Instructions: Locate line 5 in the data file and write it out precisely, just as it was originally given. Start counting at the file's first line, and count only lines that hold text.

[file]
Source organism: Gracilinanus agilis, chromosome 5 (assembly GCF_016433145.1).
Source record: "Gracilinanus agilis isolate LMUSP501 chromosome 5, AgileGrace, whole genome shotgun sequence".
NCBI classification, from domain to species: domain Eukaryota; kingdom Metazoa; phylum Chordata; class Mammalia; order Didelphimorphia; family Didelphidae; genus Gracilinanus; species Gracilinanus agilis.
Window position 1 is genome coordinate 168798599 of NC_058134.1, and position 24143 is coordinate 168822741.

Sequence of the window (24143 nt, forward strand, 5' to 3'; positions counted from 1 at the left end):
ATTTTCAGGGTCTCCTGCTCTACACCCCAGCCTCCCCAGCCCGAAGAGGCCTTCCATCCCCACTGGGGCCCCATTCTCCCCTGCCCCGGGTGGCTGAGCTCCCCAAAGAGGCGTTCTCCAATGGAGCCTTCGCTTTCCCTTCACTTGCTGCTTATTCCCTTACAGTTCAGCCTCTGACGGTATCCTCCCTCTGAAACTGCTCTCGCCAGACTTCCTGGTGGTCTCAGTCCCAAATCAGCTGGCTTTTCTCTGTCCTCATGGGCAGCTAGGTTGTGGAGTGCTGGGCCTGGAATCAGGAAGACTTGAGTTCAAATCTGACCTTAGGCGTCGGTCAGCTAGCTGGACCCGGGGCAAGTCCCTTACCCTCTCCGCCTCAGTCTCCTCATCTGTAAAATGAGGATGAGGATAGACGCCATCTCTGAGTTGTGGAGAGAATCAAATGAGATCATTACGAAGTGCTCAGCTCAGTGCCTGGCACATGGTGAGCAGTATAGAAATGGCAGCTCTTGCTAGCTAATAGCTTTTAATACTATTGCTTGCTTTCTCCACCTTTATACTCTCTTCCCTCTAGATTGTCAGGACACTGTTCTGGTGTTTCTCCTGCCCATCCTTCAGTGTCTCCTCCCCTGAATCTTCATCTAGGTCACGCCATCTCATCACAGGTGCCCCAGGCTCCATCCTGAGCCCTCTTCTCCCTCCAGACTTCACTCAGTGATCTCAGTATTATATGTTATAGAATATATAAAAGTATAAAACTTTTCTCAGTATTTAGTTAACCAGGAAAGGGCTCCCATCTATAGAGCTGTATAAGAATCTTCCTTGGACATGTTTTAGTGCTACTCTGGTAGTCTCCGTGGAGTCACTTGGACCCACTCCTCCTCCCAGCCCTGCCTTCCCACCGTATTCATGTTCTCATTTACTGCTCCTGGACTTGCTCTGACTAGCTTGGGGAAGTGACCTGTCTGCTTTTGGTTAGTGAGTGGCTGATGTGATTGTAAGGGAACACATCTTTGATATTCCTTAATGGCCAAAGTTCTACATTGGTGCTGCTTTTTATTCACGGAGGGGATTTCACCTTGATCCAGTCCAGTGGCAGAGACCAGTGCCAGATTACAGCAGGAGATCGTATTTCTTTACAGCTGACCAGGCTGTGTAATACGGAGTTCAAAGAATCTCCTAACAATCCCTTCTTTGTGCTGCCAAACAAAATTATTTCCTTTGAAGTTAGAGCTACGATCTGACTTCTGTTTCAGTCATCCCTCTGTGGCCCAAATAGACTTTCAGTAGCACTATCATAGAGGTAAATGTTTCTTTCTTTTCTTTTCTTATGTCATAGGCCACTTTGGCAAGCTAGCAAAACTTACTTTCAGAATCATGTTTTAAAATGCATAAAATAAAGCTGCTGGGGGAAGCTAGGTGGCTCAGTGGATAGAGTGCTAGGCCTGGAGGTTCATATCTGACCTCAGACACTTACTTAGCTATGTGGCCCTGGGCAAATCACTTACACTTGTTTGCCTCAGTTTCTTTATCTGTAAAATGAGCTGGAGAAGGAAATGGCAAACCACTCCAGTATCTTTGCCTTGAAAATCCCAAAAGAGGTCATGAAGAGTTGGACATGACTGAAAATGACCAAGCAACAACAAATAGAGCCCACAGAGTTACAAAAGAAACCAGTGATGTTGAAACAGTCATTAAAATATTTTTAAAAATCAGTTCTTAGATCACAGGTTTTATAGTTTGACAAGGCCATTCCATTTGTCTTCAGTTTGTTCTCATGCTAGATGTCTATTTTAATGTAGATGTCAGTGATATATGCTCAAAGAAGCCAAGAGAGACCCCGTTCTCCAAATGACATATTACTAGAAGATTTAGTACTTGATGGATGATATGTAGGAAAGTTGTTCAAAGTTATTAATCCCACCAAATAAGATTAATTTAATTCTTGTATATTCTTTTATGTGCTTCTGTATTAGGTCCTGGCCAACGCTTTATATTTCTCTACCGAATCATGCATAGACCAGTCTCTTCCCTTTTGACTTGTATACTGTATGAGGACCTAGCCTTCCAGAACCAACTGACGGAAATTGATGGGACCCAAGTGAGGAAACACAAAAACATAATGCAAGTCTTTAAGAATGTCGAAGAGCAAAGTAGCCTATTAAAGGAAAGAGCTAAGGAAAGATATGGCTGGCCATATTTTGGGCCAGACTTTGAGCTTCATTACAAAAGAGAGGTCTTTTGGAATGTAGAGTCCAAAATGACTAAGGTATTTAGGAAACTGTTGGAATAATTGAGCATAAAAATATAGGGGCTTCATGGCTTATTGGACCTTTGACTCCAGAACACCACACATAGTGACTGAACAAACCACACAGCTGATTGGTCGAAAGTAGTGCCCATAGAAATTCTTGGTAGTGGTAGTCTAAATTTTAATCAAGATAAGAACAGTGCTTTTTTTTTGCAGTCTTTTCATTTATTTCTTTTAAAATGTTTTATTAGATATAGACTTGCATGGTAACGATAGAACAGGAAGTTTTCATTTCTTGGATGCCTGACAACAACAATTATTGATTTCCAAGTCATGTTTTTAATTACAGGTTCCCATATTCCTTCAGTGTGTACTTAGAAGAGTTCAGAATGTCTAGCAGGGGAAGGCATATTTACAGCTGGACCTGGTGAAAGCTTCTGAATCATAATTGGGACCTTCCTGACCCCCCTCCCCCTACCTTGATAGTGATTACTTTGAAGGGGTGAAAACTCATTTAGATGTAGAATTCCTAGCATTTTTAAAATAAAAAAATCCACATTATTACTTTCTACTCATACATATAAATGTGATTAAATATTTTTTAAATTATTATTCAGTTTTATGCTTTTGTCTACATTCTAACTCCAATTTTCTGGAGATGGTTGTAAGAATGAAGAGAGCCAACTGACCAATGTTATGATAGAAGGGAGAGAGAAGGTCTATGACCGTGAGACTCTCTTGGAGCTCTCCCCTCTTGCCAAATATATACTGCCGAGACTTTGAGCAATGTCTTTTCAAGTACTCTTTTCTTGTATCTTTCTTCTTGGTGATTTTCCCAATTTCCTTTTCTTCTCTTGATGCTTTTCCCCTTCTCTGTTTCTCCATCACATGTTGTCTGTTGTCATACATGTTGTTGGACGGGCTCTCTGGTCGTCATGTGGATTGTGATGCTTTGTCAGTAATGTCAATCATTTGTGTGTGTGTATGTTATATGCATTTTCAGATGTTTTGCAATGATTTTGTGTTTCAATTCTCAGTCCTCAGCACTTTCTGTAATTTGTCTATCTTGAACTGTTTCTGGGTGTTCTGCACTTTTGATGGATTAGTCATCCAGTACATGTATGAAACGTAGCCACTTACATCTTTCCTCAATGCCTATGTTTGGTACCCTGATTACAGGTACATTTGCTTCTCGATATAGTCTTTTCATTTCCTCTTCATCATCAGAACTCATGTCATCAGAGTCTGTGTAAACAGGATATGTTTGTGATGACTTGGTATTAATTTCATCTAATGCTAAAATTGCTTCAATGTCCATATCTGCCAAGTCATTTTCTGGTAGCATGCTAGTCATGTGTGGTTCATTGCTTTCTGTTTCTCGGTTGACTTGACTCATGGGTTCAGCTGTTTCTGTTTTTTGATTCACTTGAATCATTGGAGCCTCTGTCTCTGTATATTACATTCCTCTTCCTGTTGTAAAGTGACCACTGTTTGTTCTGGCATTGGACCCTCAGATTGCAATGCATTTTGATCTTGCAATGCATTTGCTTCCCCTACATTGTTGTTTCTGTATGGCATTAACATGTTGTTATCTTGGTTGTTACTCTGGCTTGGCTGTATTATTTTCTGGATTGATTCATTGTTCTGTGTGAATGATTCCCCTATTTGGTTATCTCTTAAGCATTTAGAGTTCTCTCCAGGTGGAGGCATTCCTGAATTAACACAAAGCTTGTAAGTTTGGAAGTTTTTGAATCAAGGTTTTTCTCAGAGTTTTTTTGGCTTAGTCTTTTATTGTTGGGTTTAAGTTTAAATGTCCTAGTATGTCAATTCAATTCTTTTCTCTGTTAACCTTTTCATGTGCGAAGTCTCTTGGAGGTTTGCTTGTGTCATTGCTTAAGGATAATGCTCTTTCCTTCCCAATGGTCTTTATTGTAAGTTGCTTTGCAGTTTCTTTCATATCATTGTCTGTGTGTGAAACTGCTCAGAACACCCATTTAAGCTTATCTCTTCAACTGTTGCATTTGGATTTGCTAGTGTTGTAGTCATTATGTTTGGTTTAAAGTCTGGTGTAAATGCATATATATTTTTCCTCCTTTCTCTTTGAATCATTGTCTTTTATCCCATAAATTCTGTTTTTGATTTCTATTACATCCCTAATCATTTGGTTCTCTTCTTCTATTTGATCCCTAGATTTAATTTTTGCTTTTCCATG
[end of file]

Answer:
Sequence of the window (24143 nt, forward strand, 5' to 3'; positions counted from 1 at the left end):